Last American Buffalo
"Marquis for the Debutante"

(Self-Released 2007)Last American Buffalo - Marquis for the Debutante

"Marquis for the Debutante" is the latest collection of new songs by post-heartland rockers Last American Buffalo. The instrumentation is more Wallflowers than Neil Young and Crazy Horse. That is to say it's less stand-out for its time than it is influenced by those who've gone before. It also isn't limited to whatever geography may constitute "the heartland."

Lead singer and guitar player Kevin Compton has a voice that is to Jakob Dylan's what hot tea is to coffee. Or what old leather work shoes are to new ones. They're a little cleaner, not as worn out, and able to walk a little farther and higher. He's got a comfortable, unpretentious presence.

The disc starts off with "Breaking up Mine," which is probably the most common sounding track on it, but Compton's vocals establish themselves right away. Things turn around on "Dance Class for a Madame," on which the drummer gets a bit creative on the verses, and then thunders through on the choruses. The guitar breaks off into a "Flock of Seagulls," early U2 single note high rise that fuses the band into one.

"Pistol," "For London Again," and "Privateer" suggest that Last American Buffalo listen to the Old '97s and even the Shins, though it could just be that they share a few of the same influences. The song that jumps out as a single is "Ordinary Girl," which is sung by guitar player Jesse Taylor. All players are firing cohesively throughout, and the chorus has the radio hey-day stickiness about it.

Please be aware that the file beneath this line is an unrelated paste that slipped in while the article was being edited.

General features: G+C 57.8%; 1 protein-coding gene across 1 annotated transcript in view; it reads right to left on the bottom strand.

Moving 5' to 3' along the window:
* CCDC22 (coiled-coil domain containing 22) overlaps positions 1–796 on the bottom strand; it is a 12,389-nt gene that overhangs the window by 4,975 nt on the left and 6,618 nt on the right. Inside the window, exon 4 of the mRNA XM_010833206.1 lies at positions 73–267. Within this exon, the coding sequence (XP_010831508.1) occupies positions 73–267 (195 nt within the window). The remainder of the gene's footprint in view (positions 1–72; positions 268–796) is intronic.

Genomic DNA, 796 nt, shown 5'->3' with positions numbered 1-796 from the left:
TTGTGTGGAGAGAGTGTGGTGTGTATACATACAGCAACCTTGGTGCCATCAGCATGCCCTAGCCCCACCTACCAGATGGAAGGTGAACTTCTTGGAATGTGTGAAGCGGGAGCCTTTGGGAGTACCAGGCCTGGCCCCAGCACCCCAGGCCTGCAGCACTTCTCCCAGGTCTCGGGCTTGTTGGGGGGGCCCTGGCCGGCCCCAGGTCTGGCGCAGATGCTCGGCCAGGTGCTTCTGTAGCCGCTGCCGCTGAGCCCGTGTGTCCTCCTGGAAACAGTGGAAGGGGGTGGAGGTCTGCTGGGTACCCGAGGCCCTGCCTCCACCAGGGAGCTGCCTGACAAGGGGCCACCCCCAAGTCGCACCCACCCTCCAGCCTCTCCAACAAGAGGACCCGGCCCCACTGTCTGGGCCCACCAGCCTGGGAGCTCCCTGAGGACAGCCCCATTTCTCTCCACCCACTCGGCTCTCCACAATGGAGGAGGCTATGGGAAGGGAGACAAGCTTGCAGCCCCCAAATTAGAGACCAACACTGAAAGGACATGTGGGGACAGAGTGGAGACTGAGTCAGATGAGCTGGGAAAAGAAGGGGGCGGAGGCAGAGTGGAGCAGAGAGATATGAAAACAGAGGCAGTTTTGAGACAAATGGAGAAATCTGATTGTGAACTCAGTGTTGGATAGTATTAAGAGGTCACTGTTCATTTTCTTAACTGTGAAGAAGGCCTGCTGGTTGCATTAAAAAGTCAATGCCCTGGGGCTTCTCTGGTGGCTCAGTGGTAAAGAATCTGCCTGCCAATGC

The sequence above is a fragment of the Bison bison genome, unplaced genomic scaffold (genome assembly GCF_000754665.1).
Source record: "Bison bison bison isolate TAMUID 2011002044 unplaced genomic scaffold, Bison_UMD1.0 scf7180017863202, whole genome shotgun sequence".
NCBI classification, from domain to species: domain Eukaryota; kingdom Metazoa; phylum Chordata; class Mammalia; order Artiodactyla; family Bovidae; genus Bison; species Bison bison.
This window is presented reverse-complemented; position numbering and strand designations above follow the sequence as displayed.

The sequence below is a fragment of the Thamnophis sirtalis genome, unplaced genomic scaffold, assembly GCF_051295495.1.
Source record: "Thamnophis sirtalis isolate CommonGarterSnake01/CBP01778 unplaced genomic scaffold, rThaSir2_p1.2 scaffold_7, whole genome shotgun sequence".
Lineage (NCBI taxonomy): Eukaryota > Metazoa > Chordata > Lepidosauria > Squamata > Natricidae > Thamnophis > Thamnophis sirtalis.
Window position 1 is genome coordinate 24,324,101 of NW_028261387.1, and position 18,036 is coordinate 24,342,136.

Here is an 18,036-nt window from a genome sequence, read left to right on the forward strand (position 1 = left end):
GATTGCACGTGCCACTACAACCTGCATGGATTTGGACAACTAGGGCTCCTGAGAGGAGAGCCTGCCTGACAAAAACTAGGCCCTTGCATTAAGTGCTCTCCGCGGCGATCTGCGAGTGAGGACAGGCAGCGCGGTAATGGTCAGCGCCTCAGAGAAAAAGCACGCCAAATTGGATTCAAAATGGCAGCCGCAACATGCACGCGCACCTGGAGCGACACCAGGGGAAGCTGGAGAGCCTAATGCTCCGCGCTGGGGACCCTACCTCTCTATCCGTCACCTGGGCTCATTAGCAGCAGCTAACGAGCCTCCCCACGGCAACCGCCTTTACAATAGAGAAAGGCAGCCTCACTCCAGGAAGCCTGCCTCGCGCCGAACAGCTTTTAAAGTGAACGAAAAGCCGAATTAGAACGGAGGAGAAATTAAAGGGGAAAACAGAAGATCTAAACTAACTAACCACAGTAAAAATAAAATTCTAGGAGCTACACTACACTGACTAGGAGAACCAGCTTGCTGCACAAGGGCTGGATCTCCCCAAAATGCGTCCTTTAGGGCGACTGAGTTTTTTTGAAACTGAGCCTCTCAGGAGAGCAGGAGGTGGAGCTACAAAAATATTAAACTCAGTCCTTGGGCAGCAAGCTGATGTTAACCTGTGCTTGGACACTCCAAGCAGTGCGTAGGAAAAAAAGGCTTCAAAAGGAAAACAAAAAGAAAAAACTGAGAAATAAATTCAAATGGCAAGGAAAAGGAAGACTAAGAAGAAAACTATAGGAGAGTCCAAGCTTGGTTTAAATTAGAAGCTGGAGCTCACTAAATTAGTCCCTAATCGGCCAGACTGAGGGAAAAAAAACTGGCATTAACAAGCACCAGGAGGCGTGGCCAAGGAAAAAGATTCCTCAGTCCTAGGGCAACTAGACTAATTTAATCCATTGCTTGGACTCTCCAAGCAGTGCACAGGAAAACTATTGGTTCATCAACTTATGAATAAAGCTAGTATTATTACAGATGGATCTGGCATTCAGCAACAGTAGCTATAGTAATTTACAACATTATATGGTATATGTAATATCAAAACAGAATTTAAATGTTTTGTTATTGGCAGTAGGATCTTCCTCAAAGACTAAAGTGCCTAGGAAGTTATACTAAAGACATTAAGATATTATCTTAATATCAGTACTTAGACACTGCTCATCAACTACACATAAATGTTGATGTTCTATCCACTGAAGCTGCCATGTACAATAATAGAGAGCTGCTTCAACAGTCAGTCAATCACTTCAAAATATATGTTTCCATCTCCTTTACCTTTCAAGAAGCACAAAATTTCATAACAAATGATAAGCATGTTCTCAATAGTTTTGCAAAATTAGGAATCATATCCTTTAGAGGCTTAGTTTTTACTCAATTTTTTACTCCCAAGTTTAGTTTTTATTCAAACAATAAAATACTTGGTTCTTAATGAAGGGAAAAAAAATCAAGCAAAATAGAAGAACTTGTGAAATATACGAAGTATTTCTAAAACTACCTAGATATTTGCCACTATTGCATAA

"She's Alright" stumbles out of the gate with a stiff version of an old soul dance beat. The guitars stick to rhythm instead of the more expressive bursts on their other songs. And when drummer Jesse Carmichael kicks into the push-up beat, it lacks a pay off without his cohorts blasting away with him. Carmichael's best moments come on "Monster," which doesn't quite live up to its name, but his drums do their best to give it a sense of urgency. Though everyone else keeps up, only Compton meets him all the way.

There's organ sprayed all over most of the songs, giving it even more of that late sixties, early seventies spooky sunrise feel. The closer, "Sunshine," even adds harmonica for an after-all-nighter look back. Lyrically, the songs come off as black and white photos of their experiences more than anything too clever or poetic. There are a few familiar phrases, but Compton delivers them convincingly, often with an exposed vulnerability.

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